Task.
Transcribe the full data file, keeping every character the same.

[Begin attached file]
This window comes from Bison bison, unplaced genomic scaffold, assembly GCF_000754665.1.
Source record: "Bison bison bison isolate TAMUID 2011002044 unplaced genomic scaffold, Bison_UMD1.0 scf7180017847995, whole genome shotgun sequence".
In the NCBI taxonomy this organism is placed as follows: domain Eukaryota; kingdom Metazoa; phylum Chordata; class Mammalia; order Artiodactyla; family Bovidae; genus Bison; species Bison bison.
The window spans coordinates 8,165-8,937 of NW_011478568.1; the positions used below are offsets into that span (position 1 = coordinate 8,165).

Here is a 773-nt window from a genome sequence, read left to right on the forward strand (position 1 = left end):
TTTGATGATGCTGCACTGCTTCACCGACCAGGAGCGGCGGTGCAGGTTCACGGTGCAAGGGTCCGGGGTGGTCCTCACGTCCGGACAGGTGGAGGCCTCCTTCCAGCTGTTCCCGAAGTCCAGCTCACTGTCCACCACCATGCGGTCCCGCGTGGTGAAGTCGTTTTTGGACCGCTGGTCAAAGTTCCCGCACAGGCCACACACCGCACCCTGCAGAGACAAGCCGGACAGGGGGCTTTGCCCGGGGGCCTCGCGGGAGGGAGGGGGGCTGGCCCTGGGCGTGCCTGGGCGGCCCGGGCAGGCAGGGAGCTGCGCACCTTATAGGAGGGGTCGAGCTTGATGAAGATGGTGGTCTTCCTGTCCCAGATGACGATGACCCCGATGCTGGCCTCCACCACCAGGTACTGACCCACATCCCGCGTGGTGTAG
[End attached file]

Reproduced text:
This window comes from Bison bison, unplaced genomic scaffold, assembly GCF_000754665.1.
Source record: "Bison bison bison isolate TAMUID 2011002044 unplaced genomic scaffold, Bison_UMD1.0 scf7180017847995, whole genome shotgun sequence".
In the NCBI taxonomy this organism is placed as follows: domain Eukaryota; kingdom Metazoa; phylum Chordata; class Mammalia; order Artiodactyla; family Bovidae; genus Bison; species Bison bison.
The window spans coordinates 8,165-8,937 of NW_011478568.1; the positions used below are offsets into that span (position 1 = coordinate 8,165).

Here is a 773-nt window from a genome sequence, read left to right on the forward strand (position 1 = left end):
TTTGATGATGCTGCACTGCTTCACCGACCAGGAGCGGCGGTGCAGGTTCACGGTGCAAGGGTCCGGGGTGGTCCTCACGTCCGGACAGGTGGAGGCCTCCTTCCAGCTGTTCCCGAAGTCCAGCTCACTGTCCACCACCATGCGGTCCCGCGTGGTGAAGTCGTTTTTGGACCGCTGGTCAAAGTTCCCGCACAGGCCACACACCGCACCCTGCAGAGACAAGCCGGACAGGGGGCTTTGCCCGGGGGCCTCGCGGGAGGGAGGGGGGCTGGCCCTGGGCGTGCCTGGGCGGCCCGGGCAGGCAGGGAGCTGCGCACCTTATAGGAGGGGTCGAGCTTGATGAAGATGGTGGTCTTCCTGTCCCAGATGACGATGACCCCGATGCTGGCCTCCACCACCAGGTACTGACCCACATCCCGCGTGGTGTAG